They learned much by being completely immersed in a new culture. Something as simple as food was foreign in many ways whether it was the ingredients and food they ate, the use of chopsticks, or sitting on the floor at a low table
The three midshipmen were able to travel and experience many aspects of Korean culture. They went to the countryside and lived in a traditional Hanok village where they slept on a floor mat with a buckwheat pillow, visited the Demilitarized Zone separating North and South Korea, travelled to the exotic Korean island of Jeju, and spent the weekend far up on the mountains in a temple stay to learn the traditional lifestyle of a Korean Buddhist monk.
|Wearing traditional dress at the Gyeongbokgung Palace|
One trip took the midshipmen to Gyeongbokgung Palace in Seoul. They rented the Korean traditional dresses, called hanboks, then took the subway to the palace.
“We encountered an array of reactions from people on the subway," said Pruden. "Most of the locals didn’t pay much attention since they were used to seeing people in hanboks using the subway as a means of commuting, but others would stare or take pictures of us. I must admit, it was a strange sight to see a traditional outfit in a modern environment.”
At the palace, the midshipmen’s native Korean friend showed them around explaining the history of the palace and of Korea. The traditional architecture and the gardens were absolutely stunning. This trip was a step back in time to learn about the 14th Century.
|Attending the annual Yon-Ko-Jeon soccer game|
This year was an anomaly in that it ended in a tie. Yonsei University won in rugby and ice hockey and lost in basketball and baseball.
“There was choreographed dancing for the crowd to follow and live music! It seemed more like a concert than a sporting event,” said Bigley.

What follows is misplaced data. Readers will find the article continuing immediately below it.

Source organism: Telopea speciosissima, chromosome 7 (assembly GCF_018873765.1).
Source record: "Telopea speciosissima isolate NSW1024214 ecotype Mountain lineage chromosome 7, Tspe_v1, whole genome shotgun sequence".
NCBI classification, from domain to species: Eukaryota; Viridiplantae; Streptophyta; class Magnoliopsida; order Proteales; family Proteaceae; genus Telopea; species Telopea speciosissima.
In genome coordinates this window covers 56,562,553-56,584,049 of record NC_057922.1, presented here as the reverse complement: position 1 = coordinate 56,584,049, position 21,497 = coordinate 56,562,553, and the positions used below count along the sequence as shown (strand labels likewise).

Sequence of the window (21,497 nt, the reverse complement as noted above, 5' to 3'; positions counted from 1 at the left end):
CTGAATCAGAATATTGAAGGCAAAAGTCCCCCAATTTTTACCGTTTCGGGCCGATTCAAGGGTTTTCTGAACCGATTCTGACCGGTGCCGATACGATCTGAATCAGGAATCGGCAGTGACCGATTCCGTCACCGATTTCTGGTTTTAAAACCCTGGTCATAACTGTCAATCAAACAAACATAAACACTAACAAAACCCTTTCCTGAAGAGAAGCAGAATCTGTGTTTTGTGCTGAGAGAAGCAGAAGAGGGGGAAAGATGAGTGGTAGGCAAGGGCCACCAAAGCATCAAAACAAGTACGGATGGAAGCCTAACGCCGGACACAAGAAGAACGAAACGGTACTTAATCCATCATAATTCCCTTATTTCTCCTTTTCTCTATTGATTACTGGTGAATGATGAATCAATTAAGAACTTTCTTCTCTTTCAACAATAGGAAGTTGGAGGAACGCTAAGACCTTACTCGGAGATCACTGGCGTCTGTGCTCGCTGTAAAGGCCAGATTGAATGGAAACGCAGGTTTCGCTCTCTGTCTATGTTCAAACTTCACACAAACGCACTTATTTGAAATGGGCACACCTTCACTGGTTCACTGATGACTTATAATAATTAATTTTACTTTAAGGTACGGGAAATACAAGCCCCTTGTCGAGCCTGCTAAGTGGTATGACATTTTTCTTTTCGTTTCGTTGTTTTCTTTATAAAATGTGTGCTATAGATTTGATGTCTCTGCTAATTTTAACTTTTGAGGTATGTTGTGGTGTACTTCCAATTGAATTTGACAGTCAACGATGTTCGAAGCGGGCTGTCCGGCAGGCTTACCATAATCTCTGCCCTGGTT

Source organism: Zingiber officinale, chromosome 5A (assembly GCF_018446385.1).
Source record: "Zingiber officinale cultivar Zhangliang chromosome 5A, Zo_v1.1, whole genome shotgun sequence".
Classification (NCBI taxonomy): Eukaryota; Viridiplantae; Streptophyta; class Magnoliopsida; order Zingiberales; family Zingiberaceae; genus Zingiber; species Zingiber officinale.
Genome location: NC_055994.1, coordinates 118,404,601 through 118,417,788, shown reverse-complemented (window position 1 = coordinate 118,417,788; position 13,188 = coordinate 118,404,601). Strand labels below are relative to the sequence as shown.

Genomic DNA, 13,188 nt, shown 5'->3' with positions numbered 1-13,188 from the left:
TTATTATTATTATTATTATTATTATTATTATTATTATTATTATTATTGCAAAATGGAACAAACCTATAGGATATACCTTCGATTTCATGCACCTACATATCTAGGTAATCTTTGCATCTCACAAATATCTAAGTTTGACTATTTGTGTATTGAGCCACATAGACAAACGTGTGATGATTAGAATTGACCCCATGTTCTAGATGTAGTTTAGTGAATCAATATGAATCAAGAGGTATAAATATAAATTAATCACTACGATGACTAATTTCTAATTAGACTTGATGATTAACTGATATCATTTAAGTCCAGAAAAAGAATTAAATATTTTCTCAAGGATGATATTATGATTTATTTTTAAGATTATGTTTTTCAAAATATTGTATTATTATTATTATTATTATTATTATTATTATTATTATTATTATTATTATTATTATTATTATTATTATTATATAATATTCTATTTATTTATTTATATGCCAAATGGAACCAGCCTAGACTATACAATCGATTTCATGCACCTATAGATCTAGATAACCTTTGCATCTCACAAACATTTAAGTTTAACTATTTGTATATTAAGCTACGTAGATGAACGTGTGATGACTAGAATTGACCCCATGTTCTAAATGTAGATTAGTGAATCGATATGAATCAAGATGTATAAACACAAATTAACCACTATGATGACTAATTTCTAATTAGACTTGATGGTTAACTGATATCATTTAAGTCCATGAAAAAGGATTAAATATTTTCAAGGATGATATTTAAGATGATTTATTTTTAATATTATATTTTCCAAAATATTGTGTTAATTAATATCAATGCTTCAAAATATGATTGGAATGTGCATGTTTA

The rivalry between Korea University and Yonsei University is very similar to that between Army and Navy. While West Point and the Naval Academy are well known as military schools, Korea University and Yonsei University both frequently fight for number two in the university national rankings.
During the first couple weeks abroad, the midshipmen participated in a cultural excursion headed by the Council on International Educational Exchange (CIEE) to a Buddhist temple. While none of the three midshipmen are Buddhist, they all agreed it was one of the most peaceful places they’d ever visited.
Every night at 7 p.m., the temple monks would ring several bells, signaling it was time for the creatures of the earth, air, and water to awaken. The midshipmen and members of the CIEE program were lucky enough to be present for the event.
“It was my favorite weekend," said Wortham. "If there was one weekend I could redo, it would be that one.”
Spending an entire semester was an incredible opportunity as the midshipmen were able to learn so much about a country whose alliance with the U.S. is critical to maintaining security on the Korean Peninsula. Not only were they able to learn about the language, culture, military and lifestyle of Korea, but learning to adapt to a new environment was a great experience as well.